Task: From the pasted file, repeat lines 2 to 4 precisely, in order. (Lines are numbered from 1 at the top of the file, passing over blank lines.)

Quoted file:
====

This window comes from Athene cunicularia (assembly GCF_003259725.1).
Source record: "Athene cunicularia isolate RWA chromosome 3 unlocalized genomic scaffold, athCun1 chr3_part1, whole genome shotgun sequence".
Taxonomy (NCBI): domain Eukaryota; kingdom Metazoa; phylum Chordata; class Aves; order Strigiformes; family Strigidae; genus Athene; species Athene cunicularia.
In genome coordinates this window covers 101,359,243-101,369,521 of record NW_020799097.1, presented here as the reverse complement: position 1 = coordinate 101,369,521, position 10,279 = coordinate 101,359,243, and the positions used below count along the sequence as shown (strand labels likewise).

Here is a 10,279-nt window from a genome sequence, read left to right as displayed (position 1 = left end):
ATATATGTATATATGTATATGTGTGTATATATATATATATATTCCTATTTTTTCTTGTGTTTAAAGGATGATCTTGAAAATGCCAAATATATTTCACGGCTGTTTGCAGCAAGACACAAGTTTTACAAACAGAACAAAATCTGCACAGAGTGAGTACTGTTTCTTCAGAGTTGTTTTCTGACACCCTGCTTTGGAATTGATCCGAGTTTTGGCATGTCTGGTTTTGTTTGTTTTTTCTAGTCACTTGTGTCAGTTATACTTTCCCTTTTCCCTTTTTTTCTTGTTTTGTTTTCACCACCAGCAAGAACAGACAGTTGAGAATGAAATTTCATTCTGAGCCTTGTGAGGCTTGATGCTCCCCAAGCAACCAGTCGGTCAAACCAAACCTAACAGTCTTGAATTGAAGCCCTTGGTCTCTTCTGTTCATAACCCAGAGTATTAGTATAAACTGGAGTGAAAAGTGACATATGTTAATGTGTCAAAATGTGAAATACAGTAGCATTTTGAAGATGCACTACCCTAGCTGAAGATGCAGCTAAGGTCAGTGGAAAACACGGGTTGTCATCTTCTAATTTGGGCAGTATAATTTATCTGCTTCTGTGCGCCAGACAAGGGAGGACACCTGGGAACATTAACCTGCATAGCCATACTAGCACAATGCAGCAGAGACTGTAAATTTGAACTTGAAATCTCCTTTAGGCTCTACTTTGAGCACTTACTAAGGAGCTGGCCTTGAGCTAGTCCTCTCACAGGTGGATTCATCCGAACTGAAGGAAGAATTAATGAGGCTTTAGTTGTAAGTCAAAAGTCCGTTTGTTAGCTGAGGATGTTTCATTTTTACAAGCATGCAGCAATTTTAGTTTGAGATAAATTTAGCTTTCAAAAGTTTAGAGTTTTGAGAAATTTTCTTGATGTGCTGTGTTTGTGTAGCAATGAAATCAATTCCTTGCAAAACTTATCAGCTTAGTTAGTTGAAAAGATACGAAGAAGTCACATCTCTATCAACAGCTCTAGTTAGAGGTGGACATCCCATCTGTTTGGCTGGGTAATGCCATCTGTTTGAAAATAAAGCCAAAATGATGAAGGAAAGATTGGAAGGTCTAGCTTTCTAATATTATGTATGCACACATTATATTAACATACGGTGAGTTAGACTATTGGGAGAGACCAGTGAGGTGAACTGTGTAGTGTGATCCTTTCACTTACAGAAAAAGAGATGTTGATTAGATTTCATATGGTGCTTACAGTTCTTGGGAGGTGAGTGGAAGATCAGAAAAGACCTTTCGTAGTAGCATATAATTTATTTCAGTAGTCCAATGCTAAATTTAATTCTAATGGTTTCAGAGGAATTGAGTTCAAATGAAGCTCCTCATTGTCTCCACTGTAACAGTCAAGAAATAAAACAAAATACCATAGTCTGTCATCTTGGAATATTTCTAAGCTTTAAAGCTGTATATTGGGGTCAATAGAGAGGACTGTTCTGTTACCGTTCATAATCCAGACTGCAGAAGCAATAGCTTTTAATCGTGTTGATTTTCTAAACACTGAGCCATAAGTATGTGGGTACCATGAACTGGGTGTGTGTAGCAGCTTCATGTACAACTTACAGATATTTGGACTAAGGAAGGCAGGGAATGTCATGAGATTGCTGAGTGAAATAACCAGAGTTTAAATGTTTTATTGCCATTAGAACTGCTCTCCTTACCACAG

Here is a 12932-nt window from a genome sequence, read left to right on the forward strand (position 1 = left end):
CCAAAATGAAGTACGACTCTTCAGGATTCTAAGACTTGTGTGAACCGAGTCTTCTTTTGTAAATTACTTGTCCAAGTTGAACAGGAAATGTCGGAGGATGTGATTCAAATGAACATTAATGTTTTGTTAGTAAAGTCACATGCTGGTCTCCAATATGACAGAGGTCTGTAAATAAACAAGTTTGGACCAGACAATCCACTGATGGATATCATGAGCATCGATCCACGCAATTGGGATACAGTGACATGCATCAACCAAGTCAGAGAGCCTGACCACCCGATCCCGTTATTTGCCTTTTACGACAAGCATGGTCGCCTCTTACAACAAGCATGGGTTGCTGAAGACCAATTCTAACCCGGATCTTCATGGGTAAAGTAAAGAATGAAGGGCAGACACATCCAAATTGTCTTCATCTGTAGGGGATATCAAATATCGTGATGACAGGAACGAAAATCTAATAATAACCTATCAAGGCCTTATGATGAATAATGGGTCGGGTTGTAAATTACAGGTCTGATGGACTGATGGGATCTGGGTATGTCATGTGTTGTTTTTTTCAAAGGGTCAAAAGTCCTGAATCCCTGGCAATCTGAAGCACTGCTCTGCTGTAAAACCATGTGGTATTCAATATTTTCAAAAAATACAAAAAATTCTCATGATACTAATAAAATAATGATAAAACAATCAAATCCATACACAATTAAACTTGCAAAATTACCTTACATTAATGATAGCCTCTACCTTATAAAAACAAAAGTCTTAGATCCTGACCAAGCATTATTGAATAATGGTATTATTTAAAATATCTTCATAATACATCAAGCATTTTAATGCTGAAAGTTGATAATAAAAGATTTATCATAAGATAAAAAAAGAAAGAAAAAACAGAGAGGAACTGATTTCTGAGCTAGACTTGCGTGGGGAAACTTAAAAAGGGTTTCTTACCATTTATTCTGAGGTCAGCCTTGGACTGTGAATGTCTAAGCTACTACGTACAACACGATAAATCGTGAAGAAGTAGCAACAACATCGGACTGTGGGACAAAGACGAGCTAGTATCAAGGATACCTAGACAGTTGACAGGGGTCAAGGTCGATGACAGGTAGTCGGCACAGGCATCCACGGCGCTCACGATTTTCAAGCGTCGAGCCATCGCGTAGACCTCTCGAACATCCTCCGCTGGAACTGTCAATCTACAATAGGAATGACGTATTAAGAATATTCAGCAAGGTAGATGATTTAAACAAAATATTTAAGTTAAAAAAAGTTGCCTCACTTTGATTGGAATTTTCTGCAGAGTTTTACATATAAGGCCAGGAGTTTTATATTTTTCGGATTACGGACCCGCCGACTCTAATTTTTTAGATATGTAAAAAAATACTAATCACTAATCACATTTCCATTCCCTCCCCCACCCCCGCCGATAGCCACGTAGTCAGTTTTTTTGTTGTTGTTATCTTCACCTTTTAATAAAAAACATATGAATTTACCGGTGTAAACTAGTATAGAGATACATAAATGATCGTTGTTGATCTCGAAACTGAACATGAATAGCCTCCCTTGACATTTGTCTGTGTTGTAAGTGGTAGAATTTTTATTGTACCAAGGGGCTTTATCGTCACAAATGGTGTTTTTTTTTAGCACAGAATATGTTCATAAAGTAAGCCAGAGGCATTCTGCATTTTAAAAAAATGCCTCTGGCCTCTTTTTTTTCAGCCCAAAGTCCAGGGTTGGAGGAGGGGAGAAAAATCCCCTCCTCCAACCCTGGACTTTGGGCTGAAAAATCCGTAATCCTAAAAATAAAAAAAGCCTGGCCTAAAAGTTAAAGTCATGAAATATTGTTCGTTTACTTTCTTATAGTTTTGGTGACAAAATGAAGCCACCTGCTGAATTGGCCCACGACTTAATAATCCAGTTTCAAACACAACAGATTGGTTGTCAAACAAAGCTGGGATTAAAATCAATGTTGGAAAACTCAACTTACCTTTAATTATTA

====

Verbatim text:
Source record: "Athene cunicularia isolate RWA chromosome 3 unlocalized genomic scaffold, athCun1 chr3_part1, whole genome shotgun sequence".
Taxonomy (NCBI): domain Eukaryota; kingdom Metazoa; phylum Chordata; class Aves; order Strigiformes; family Strigidae; genus Athene; species Athene cunicularia.
In genome coordinates this window covers 101,359,243-101,369,521 of record NW_020799097.1, presented here as the reverse complement: position 1 = coordinate 101,369,521, position 10,279 = coordinate 101,359,243, and the positions used below count along the sequence as shown (strand labels likewise).